Home > South-East Asia >> Brunei

Pampered sultanate told to change its old ways

Inter Press Service - February 27, 1999

Mohan Srilal, Bandar Seri Begawan Calls for accountability ring loud in recession-hit Asia, but such changes in the tiny sultanate of Brunei are likely to be hampered by strict secrecy rules and economic complacency bred by easy oil revenues.

Ruled by one of the world's richest people, Sultan Haji Hassanal Bolkiah, oil-rich Brunei is facing its real economic crisis since independence from Britain in 1984.

While its pampered subjects are by no means hard hit like other Asians, the economy has not escaped the effects of weaker regional markets and falling oil prices.

And though life continues in much the same way as before, the collapse in August of Brunei's biggest conglomerate, Amedeo Development Corp., run by the sultan's brother, Prince Jefri Bolkiah, has sent shock waves across the country.

Amedeo, with interests in transport and building consulting, went under with losses of US$16 billion after the Brunei government stopped pouring in funds for infrastructure projects it failed to complete.

In the wake of the slowdown, Brunei has been advised by foreign consultants it hired to make its financial dealings more transparent in order to ride out the regional crisis.

The sultan, who is also prime minister, finance and defence minister, also dismissed Jefri from the helm of the country's most powerful investment body, the Brunei Investment Agency (BIA).

The BIA controls the vast portfolio of foreign businesses, banks, properties and other assets brought by the sultanate's oil wealth, its value estimated at more than $60 billion.

BIA's problems are believed to have depleted a large chunk of Brunei's estimated $80 billion in foreign reserves.

But not much is known about these by the public. Since 1962, it has been a crime, punishable by up to three years in jail, to reveal the exact nature of the country's currency reserves. Economic statistics are hard to come by.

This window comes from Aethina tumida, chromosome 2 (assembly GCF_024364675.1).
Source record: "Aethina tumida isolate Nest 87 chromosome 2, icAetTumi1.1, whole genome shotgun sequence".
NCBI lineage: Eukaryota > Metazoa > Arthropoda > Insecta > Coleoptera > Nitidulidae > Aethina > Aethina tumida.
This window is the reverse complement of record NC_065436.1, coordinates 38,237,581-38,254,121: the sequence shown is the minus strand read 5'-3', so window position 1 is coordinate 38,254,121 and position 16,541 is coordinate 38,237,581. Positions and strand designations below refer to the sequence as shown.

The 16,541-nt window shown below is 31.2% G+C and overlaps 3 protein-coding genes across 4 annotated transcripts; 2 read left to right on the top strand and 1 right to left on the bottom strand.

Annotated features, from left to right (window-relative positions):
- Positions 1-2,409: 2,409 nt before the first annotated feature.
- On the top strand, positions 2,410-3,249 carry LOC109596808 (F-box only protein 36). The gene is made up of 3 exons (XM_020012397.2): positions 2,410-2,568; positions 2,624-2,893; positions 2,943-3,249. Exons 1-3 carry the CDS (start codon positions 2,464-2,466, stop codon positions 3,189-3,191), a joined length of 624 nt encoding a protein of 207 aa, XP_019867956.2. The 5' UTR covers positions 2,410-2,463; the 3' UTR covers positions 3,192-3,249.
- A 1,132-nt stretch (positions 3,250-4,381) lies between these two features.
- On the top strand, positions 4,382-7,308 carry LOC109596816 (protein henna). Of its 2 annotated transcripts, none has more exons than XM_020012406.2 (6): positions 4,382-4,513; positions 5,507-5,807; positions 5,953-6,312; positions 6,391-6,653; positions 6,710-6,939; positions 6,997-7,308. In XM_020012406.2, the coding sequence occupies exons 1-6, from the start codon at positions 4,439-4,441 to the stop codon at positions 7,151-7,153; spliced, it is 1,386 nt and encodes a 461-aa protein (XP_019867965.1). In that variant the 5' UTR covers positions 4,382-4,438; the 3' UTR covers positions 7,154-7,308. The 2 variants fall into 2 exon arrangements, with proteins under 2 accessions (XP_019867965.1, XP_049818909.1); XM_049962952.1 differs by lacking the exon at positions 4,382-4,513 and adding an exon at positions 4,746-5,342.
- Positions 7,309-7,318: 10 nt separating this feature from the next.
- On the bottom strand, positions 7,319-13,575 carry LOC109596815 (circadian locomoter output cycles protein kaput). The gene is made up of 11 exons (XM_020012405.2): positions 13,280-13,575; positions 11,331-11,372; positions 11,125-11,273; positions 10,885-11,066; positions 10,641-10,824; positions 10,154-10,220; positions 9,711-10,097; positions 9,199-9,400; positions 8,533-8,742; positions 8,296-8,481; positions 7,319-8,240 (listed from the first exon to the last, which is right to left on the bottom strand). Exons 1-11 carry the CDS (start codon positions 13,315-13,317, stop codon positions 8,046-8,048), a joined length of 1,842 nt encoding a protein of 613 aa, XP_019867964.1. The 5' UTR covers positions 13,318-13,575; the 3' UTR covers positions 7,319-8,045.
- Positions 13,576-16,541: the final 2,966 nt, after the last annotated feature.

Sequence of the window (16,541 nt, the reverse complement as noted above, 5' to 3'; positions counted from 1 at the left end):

There is no representative parliament, and the government budget is a secret, leaving citizens of a country enjoying one of Asia's highest standards of living in the dark on what the finance ministry is doing with Brunei's wealth.

"We are not allowed to give any information to the foreign media. If you need any data about the country's economy you better contact the information ministry," a local journalist said in response to an inquiry recently.

"If we do give you a quote we could be thrown in jail," she said. Added her expatriate colleague: "I will be deported immediately."

The foreign experts hired by the Brunei government in August 1998 say it is time for a change in governance in this sultanate. For starters, the consultants, flown in to give advice on modernizing the economy to get through the financial crisis, have advised it to be more transparent about economic statistics.

In an unusually revealing article on its front page recently, the English-language daily Borneo Bulletin said the experts also advised the government to boost its oil production to shore up its dwindling foreign reserves.

"The first priority should be building up once again what remains of its funds with the BIA. This can only be done by the optimum use of Brunei's only asset oil," one leading London banker, closely associated with BIA, told the newspaper.

While he would not say how much of Brunei's reserves he thought had been depleted, the banker said "it is believed to be substantial" and added that "investigations are still proceeding."